The bitterly traded charges of deception and unfair attacks would have been right at home in a rough-and-tumble political campaign. In this case, though, the acrimony erupted in an area that is usually much more placid: the market for children’s violin lessons.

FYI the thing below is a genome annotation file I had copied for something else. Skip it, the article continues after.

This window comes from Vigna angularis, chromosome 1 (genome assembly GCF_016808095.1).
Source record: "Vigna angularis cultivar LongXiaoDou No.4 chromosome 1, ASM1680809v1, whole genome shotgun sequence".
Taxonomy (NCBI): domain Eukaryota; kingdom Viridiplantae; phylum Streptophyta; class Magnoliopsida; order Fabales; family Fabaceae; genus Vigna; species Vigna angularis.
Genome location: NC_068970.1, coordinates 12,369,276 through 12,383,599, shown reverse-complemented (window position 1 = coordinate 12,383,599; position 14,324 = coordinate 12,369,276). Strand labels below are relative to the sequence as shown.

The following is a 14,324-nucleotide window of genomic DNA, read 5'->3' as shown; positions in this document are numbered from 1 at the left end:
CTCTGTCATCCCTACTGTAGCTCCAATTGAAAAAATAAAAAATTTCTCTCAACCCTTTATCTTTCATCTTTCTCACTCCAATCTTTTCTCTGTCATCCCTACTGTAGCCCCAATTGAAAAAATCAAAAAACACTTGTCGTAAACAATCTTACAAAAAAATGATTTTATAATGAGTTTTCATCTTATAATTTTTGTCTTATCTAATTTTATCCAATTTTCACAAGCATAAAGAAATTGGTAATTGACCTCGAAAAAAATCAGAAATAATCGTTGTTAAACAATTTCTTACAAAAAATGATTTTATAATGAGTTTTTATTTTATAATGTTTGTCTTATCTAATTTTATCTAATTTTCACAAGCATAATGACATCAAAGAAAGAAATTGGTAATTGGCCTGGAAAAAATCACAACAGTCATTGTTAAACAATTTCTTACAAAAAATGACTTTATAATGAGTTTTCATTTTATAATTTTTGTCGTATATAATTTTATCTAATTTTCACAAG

It all began when the American violin virtuoso and composer Mark O’Connor, who started publishing his own instruction books several years ago, took aim at the giant of the field: the Suzuki method, known for teaching legions of children around the world to saw away at variations of “Twinkle, Twinkle, Little Star.” Mr. O’Connor not only criticized the method but also accused its creator, Shinichi Suzuki, of fabricating parts of his biography to promote it. The International Suzuki Association countered that his allegations were “inaccurate and false” and implied that he was trying to discredit Mr. Suzuki, who died in 1998, to sell his own books. An examination by The New York Times of some of Mr. O’Connor’s key charges found that they were undercut by evidence.
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